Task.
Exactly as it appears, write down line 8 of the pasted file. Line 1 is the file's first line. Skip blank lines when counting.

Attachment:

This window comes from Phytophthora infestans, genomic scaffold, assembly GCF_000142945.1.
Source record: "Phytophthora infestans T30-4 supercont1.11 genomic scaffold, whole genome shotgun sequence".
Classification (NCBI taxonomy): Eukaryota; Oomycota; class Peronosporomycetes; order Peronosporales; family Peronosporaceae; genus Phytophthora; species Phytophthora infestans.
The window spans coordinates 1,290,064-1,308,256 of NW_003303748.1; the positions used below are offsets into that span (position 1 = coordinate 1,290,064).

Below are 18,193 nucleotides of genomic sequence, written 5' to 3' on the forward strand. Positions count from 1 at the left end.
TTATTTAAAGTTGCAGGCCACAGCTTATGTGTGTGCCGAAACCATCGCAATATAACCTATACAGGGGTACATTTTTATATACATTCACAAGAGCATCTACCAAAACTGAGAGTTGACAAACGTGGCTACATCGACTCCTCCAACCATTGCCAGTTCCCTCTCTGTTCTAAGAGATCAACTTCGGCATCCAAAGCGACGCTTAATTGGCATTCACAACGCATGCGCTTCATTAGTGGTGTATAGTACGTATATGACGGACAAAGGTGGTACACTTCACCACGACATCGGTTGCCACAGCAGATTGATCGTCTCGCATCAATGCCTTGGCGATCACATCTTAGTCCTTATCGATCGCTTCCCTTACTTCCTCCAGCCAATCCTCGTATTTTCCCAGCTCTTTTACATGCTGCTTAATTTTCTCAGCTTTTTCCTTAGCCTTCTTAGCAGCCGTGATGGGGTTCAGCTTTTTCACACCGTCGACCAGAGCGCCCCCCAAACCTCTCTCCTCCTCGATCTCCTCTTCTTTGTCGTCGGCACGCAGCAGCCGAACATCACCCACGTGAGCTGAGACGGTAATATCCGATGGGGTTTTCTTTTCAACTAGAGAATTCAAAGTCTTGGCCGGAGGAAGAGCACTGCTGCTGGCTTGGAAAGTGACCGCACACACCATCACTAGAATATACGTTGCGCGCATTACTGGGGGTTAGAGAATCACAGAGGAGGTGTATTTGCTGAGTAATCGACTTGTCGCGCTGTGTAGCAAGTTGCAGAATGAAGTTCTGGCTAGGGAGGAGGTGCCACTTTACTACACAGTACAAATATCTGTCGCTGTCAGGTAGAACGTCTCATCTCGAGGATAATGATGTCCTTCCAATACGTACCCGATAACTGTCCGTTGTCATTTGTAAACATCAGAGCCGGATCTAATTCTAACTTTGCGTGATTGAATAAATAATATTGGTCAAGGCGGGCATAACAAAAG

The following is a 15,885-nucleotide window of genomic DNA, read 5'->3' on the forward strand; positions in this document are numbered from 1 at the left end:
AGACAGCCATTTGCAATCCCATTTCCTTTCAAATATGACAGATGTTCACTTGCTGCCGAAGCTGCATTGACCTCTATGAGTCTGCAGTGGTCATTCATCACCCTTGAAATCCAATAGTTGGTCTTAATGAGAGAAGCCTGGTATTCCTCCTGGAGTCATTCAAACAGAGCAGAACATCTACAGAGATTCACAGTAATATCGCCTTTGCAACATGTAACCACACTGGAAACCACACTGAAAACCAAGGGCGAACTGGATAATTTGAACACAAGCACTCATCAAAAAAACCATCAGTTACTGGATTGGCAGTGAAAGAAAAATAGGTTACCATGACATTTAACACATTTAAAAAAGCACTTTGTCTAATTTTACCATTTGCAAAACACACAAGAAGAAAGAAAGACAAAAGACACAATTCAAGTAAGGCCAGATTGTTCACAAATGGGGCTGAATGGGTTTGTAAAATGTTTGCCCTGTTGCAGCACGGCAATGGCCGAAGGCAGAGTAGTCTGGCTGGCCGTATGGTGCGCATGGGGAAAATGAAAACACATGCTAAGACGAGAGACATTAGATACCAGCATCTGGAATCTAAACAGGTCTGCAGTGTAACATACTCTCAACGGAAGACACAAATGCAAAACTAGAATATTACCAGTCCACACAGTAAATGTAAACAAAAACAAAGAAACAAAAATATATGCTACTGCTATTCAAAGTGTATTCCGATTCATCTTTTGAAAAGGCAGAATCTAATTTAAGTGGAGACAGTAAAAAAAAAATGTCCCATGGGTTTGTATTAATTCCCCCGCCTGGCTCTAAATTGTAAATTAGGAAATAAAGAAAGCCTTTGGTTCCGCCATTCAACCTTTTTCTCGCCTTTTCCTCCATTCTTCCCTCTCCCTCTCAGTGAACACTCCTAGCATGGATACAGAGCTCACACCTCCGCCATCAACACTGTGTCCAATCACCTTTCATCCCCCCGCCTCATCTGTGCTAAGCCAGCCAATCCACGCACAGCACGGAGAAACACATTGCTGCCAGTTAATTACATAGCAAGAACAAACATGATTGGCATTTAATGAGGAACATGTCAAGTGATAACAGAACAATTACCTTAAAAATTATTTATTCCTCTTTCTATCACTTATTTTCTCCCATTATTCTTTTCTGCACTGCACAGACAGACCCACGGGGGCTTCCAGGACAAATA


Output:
AGACAGCCATTTGCAATCCCATTTCCTTTCAAATATGACAGATGTTCACTTGCTGCCGAAGCTGCATTGACCTCTATGAGTCTGCAGTGGTCATTCATCACCCTTGAAATCCAATAGTTGGTCTTAATGAGAGAAGCCTGGTATTCCTCCTGGAGTCATTCAAACAGAGCAGAACATCTACAGAGATTCACAGTAATATCGCCTTTGCAACATGTAACCACACTGGAAACCACACTGAAAACCAAGGGCGAACTGGATAATTTGAACACAAGCACTCATCAAAAAAACCATCAGTTACTGGATTGGCAGTGAAAGAAAAATAGGTTACCATGACATTTAACACATTTAAAAAAGCACTTTGTCTAATTTTACCATTTGCAAAACACACAAGAAGAAAGAAAGACAAAAGACACAATTCAAGTAAGGCCAGATTGTTCACAAATGGGGCTGAATGGGTTTGTAAAATGTTTGCCCTGTTGCAGCACGGCAATGGCCGAAGGCAGAGTAGTCTGGCTGGCCGTATGGTGCGCATGGGGAAAATGAAAACACATGCTAAGACGAGAGACATTAGATACCAGCATCTGGAATCTAAACAGGTCTGCAGTGTAACATACTCTCAACGGAAGACACAAATGCAAAACTAGAATATTACCAGTCCACACAGTAAATGTAAACAAAAACAAAGAAACAAAAATATATGCTACTGCTATTCAAAGTGTATTCCGATTCATCTTTTGAAAAGGCAGAATCTAATTTAAGTGGAGACAGTAAAAAAAAAATGTCCCATGGGTTTGTATTAATTCCCCCGCCTGGCTCTAAATTGTAAATTAGGAAATAAAGAAAGCCTTTGGTTCCGCCATTCAACCTTTTTCTCGCCTTTTCCTCCATTCTTCCCTCTCCCTCTCAGTGAACACTCCTAGCATGGATACAGAGCTCACACCTCCGCCATCAACACTGTGTCCAATCACCTTTCATCCCCCCGCCTCATCTGTGCTAAGCCAGCCAATCCACGCACAGCACGGAGAAACACATTGCTGCCAGTTAATTACATAGCAAGAACAAACATGATTGGCATTTAATGAGGAACATGTCAAGTGATAACAGAACAATTACCTTAAAAATTATTTATTCCTCTTTCTATCACTTATTTTCTCCCATTATTCTTTTCTGCACTGCACAGACAGACCCACGGGGGCTTCCAGGACAAATA